Offering every advantage, a well-appointed fitness facility and expert trainers provide one-on-one and group conditioning to improve range of motion, balance, and strength. Also, whether seriously seeking a regimen to maximize a golf swing or casually learning the basics to participate and socialize, club members and their guests find that the pros at Champions Retreat love giving lessons and devising clinics for all ages and levels. Junior clinics are quite popular. In-room massages and other treatments are also available for individuals and groups who ache for a little pampering before, after, or in lieu of playing golf.
While the concept of play varies by individual, those who gather at Champions Retreat go there to relax among friends. “We’re more of a sanctuary than a stuffy club,” says Chris Calloway, the director of project management at Heritage Golf Group. The hospitality company, which specializes in managing premier golf properties (private, resort, and daily fee courses), has owned and operated Champions Retreat since 2014. When the original, local owners—who still enjoy the club they opened in 2005—decided to sell, they purposefully placed Champions Retreat in the hands of hospitality professionals who believed that guests should want for nothing and who would apply ingenuity and resources to improve upon what was there.
More than ever, the ecosystem at Champions Retreat thrives on a special blend of Southern hospitality—attentive yet laid-back and seasoned with subtle refinements that one gathers from worldly pursuits such as travel. Before stepping foot on the greens, members and their guests receive a smiling welcome at the gate. From there, as Augusta-based architect Richard Fletcher puts it, turning into the property is akin to taking a bend in an old country road and encountering a pastoral township. (Fletcher significantly influenced the character of Champions Retreat upon designing the Acadian-style clubhouse village for the original developer.)
With generous porches lined with rocking chairs, country shutters, and rustic wood-and-old-brick exteriors, the buildings that house the Grille House restaurant, pro shop, fitness center, and golf carts could be relics of a century ago. Once inside, discerning guests recognize impeccable taste and encounter openly friendly staff members who echo Calloway’s words: “Hospitality is my thing!” Likewise, tangible features—wide plank floors, open beams, big windows with broad views of the greens, and large tables with ample seating—invite all to make themselves at home.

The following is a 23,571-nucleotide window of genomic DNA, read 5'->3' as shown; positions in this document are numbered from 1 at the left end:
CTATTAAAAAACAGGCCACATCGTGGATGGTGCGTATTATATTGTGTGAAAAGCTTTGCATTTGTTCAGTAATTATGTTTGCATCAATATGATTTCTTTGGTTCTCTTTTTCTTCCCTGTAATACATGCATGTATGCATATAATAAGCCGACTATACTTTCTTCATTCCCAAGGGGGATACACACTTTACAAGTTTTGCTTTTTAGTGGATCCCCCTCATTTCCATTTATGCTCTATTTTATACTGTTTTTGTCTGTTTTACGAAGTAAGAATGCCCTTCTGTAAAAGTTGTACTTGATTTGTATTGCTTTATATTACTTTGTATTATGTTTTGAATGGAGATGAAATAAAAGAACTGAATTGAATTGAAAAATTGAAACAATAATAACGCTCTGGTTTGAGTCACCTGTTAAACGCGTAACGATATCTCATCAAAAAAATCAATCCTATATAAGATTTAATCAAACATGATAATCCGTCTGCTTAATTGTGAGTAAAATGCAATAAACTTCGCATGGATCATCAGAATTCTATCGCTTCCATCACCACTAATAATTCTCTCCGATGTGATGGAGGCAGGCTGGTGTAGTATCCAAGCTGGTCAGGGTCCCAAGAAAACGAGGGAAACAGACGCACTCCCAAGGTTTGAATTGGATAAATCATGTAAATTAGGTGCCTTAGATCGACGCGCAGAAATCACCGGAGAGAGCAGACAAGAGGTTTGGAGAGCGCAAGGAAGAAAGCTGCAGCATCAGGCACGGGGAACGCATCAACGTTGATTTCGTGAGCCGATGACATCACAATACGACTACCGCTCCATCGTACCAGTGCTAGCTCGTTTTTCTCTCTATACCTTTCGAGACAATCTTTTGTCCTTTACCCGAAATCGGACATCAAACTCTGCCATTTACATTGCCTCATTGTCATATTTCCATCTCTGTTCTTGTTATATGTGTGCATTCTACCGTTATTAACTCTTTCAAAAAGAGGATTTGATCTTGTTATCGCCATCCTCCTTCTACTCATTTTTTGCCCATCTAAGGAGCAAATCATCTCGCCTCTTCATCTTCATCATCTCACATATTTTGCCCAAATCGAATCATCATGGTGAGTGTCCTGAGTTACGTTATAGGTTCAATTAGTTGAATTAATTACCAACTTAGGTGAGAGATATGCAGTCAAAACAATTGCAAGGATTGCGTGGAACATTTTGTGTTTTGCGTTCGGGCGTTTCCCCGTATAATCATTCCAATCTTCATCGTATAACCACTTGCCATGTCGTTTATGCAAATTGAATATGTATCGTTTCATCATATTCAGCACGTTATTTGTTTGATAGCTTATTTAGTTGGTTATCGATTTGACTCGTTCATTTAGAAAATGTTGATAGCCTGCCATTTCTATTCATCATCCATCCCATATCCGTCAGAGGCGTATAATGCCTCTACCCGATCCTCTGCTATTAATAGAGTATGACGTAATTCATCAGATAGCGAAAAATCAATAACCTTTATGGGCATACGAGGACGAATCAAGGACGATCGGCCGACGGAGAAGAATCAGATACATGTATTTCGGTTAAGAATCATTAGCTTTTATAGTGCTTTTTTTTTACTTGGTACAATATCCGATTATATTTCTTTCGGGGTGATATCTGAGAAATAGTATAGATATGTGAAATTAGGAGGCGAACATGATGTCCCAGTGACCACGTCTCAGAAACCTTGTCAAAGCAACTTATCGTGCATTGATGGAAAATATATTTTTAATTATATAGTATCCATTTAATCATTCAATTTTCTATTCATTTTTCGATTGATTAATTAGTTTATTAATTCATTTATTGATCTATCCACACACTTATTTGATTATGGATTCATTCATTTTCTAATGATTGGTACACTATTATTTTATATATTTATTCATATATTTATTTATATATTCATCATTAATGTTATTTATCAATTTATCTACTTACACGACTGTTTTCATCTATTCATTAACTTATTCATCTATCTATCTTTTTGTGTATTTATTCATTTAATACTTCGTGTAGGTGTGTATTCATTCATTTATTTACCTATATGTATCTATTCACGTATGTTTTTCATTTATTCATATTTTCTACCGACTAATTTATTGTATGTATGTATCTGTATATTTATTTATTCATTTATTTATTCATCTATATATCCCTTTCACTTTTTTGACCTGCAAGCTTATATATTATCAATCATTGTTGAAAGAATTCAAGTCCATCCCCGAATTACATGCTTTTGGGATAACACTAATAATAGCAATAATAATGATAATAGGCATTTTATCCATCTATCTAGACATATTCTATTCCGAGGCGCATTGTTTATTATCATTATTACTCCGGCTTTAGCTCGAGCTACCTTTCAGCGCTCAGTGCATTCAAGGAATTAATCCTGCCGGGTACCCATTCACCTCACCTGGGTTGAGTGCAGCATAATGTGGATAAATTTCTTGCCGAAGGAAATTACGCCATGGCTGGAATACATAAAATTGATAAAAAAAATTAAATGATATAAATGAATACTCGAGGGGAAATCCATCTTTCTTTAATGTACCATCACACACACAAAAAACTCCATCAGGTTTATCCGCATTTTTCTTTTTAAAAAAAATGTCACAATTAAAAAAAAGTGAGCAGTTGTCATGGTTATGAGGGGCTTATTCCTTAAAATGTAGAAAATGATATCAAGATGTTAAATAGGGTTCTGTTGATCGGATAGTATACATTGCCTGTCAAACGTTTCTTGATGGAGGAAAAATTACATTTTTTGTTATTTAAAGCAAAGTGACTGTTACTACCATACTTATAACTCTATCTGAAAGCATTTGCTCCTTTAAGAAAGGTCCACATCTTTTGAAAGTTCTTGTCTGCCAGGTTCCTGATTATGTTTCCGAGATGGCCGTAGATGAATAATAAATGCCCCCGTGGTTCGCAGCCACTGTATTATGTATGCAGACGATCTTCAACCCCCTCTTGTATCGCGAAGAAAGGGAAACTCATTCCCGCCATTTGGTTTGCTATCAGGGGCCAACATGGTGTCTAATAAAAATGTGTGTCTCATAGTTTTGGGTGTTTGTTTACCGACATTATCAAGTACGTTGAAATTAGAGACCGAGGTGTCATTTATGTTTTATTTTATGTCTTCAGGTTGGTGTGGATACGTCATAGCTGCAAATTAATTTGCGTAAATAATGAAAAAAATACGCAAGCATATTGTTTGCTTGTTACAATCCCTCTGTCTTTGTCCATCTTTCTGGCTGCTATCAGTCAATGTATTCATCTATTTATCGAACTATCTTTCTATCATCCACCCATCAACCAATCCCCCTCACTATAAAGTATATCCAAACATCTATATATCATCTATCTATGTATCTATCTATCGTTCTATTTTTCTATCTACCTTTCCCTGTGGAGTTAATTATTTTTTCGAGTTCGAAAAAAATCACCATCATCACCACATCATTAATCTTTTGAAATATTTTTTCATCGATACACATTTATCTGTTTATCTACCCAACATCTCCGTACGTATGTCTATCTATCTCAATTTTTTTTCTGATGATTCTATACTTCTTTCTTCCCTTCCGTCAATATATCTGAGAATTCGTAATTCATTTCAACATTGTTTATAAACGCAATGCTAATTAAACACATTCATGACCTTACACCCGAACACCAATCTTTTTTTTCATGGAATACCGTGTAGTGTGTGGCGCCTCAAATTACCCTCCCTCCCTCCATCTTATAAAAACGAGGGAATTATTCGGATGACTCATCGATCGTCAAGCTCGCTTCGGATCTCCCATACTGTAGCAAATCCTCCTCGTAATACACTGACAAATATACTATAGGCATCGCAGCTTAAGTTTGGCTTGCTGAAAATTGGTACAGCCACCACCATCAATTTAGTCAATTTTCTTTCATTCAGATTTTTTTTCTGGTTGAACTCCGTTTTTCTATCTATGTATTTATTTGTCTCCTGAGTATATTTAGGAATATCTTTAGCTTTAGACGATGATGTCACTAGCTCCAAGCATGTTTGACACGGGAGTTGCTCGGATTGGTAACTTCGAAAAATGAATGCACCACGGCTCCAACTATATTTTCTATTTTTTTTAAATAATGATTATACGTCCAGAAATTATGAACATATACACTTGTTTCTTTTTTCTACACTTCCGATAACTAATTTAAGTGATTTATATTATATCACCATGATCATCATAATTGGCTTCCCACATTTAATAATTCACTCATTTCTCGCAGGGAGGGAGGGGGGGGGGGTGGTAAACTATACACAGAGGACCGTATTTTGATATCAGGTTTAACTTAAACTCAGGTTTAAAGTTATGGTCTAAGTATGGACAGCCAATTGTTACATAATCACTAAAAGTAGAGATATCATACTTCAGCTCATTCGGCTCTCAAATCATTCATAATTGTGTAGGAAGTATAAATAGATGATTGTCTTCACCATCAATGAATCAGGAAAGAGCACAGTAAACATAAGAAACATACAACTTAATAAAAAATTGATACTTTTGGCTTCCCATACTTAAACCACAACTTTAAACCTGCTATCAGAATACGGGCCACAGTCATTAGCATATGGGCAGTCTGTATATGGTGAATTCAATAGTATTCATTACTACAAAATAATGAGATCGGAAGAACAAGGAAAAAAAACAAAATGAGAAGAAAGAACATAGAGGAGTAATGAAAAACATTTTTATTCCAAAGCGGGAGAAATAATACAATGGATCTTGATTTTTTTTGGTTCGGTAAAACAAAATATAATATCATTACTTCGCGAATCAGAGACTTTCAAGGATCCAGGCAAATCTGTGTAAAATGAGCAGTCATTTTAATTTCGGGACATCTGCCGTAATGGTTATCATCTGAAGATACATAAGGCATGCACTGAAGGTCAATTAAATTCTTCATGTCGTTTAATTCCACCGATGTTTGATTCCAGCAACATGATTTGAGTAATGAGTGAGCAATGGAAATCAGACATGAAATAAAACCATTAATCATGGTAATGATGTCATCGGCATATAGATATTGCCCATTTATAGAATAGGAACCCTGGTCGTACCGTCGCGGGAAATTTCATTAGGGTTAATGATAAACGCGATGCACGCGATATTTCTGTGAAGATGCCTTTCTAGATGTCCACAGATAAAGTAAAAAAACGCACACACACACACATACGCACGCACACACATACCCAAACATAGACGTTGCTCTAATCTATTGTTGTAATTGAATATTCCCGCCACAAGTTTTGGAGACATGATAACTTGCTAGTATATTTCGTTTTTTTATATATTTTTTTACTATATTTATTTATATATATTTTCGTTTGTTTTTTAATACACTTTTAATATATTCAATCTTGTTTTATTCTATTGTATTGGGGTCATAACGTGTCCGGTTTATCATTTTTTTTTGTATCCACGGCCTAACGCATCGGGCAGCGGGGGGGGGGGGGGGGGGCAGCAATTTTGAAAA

The food and drink, catering to those who are accustomed to great pairings, come with pleasant surprises. Executive chef Doug Seaver, who confesses to working his way up over thirty-two years without formal training, started out washing dishes. He most recently served as executive chef for Big Night Entertainment Group of Boston before joining Champions Retreat, where he loves to experiment. Thankfully, he has a penchant for making scandalous changes to handed-down Southern recipes, proving that a little blasphemy in the kitchen can lead to heavenly flavors!
“Learning about grits during my first couple of weeks here,” Chef Seaver recalls, “I was following along, asking the other chefs to make their mothers’ and grandmothers’ recipes.” Each confident of having the best tried-and-true method, some started with instant grits right out of the box, but “all of their grits turned out the same,” Seaver claims. For a change, Chef Seaver chose mace, which gives a hint of nutmeg flavor. “They told me I was crazy for adding mace,” he shares, “but they all loved what it did to their grits.” Generous about disclosing recipes, the chef hopes readers enjoy his quail bites with Cheerwine glaze.
Chef Seaver has a farm-to-table sensibility, so his dishes fluctuate. Nevertheless, if guests request something not on the menu, he and his team are inclined to please. Invariably, when the chef and Champions Retreat’s personal pit master, Hal Rowland, collaborate, the food itself—succulent barbecue or mouthwatering Low-Country boil—is a celebration. Stating that he has been cooking since he “could see over a stove,” Rowland spent twenty-five years as a stockbroker before following his true calling. Those who are lucky enough to taste his homemade andouille sausage with his secret mustard sauce are thankful that he ditched the desk for an outdoor grill.
Beverages also flow freely at Champions Retreat, no matter the preference—a Moscow Mule, a bottle of Dom Pérignon, or a round of domestic beer. Tasting parties with fine wine, bourbon, and other spirits also entertain collectors and cocktail newcomers alike.
Whether staying on the property or visiting for the day, small and large groups feel they’re being hosted by friends who know all about supplying the luxuries without hovering or interfering. For overnight stays, the Cottages, individual homes within a quick walking distance (or a one-minute cart ride) to the clubhouse village, carry the aesthetic hallmarks of gentrified country residences. Beautifully upholstered chairs, rich leather sofas, oversized dining tables, thoughtful artwork, hardwood flooring, paneled walls, and gorgeous tiles augment cooks’ kitchens, welcoming dining areas, cozy dens, and inviting gathering spaces. On the main and upstairs levels, open floor plans bring the spectacular golf course views indoors and create natural transitions to outdoor porches and terraces. With golf parties in mind, most homes have either eight or four king-sized master suites.